Last Christmas was probably one of the best that I’ve had in a long time. It was filled with family and friends and presents and food and happiness. We hosted dinner at our house for 30 people and there was no strife, no political arguments, no children crying, no hurt feelings. To an observer, it was a snapshot of a perfect Christmas. My home was overflowing with holiday cheer and for that one day, so was I.
Under the surface, it wasn’t so perfect. I was unhappy and knew that I would be making a difficult decision soon. Some of the friends who attended had their own rocky struggles going on internally as well. But for that one day, it felt to me like we put it all away and just relaxed. Just pretended that there was no tomorrow and no yesterday, and today was a moment that could last as long as we participated in it.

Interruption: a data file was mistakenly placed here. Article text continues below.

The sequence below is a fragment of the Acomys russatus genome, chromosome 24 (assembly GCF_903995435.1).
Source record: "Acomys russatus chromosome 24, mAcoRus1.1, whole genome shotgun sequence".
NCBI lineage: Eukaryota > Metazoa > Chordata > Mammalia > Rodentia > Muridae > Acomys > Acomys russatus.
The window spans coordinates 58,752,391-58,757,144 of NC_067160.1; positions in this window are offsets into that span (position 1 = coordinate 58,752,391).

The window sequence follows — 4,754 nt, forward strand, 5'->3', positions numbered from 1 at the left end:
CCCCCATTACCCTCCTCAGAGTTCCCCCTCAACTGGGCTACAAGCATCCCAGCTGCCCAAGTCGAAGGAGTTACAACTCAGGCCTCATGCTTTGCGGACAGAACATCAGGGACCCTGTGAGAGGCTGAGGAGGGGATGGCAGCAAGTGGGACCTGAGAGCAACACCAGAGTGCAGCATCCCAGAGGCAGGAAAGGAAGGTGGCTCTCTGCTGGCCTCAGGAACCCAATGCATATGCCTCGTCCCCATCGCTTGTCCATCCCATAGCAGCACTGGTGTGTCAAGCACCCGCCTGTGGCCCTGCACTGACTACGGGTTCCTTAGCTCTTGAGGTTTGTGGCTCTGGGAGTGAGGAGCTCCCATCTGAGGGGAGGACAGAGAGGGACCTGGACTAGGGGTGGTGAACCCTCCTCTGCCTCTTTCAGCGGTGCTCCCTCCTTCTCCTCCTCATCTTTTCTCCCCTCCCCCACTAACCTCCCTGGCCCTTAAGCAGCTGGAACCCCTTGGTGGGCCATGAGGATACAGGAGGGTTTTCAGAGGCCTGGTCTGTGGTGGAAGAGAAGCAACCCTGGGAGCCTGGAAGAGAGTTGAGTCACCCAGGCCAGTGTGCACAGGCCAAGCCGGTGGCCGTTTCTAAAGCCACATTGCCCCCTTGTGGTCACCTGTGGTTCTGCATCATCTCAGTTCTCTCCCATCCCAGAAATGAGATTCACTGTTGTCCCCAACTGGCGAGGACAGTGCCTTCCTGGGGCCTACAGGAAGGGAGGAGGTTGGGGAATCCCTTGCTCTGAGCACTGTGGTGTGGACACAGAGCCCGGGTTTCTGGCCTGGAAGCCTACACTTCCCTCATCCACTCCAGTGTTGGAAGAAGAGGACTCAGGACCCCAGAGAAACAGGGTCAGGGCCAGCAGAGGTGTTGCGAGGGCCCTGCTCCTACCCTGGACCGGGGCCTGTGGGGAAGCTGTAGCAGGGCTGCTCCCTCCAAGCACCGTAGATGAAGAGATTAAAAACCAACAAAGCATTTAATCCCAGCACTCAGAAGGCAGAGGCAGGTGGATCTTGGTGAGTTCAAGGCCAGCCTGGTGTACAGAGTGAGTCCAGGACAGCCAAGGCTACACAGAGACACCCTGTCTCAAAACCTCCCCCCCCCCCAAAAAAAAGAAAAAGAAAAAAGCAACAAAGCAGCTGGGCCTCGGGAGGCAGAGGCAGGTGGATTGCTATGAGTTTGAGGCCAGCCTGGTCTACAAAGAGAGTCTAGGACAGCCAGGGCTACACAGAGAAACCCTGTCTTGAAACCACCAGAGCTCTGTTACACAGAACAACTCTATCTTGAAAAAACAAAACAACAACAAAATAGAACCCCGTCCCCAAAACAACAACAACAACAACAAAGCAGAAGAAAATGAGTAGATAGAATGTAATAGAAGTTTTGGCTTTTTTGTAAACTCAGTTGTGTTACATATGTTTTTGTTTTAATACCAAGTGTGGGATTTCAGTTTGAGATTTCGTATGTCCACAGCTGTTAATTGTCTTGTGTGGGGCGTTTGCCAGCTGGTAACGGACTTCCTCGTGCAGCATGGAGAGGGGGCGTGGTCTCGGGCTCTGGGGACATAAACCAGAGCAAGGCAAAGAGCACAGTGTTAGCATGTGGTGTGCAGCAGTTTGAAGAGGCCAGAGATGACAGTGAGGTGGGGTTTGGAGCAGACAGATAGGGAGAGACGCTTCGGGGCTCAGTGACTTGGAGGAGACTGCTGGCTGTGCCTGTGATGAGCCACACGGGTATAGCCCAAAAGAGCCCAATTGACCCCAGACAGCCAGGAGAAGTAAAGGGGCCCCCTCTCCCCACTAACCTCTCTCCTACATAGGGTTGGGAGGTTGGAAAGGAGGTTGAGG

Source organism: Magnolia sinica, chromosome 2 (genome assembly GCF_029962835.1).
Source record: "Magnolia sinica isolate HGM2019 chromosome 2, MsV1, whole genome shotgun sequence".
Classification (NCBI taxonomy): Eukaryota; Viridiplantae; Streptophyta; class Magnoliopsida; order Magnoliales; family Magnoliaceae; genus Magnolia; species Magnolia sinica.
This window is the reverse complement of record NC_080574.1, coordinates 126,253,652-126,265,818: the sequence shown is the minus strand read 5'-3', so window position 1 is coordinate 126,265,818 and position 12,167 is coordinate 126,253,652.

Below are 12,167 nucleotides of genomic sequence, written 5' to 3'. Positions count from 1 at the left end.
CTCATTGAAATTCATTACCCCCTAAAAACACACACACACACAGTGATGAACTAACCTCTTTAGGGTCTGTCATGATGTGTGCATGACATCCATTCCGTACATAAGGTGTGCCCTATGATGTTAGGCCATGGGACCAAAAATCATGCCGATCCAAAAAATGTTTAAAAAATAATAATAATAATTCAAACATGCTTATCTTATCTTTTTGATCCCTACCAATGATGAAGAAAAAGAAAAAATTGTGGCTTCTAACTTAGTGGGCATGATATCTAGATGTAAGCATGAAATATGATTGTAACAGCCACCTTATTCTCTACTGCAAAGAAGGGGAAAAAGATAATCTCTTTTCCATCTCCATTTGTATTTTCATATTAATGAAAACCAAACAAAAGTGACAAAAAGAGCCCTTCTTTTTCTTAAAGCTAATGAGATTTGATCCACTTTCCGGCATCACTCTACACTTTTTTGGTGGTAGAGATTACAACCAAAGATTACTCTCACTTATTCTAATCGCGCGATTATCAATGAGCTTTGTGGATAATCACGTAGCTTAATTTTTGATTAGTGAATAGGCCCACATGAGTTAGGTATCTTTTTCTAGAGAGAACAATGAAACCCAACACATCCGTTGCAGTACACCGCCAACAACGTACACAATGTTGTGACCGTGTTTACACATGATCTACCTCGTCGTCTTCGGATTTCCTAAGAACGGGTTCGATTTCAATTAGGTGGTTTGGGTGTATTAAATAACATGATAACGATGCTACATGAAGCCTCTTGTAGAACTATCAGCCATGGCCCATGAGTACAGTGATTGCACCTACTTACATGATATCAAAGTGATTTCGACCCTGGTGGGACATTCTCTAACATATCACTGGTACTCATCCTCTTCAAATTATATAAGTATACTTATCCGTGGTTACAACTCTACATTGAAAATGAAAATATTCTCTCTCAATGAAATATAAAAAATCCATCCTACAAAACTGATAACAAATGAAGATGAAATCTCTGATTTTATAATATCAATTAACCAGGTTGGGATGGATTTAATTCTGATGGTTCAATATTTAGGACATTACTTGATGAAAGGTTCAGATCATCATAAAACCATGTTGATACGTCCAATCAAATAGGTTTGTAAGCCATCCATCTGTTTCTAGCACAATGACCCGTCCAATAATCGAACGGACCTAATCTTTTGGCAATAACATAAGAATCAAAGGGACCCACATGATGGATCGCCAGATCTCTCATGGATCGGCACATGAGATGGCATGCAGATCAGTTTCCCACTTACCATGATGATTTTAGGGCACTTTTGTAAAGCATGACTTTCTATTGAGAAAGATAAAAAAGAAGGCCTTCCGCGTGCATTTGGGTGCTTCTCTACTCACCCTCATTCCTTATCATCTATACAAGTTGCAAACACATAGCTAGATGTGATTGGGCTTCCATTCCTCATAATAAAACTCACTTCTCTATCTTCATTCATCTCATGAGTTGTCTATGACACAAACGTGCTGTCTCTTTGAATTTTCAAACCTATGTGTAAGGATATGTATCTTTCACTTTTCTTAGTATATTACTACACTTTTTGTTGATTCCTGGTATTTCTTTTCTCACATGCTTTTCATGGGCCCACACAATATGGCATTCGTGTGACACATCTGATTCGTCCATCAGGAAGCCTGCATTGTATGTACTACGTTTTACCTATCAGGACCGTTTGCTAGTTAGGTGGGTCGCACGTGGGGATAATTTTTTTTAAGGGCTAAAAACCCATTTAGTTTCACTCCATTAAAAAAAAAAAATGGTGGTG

This year has been one of transition and change and hope and growth and happiness and sadness. I’ve spent most of the year completely numb. The only times I’ve really felt anything have been when acting out of character, doing things against my nature, and pushing the boundaries of my friends, testing their ability to put up with me and forgive me. (And can I say that almost all of my friends have really been amazing. My appreciation knows no bounds.) I know that I’m not done, either. That numbness is still there, and there are fears and obstacles I have to overcome before I can let myself feel anything genuine again.
As I sit in my hotel room, 500 yards away from where the rest of my family shares a two-bedroom condo, I count down the time until I return home to my empty house, with no expectations except those I inflict upon myself, no need to fake emotions that I’m incapable of feeling, and no guilt over this desire to be completely alone. This year, Christmas wasn’t Christmas. It was Saturday. And I’m okay with that.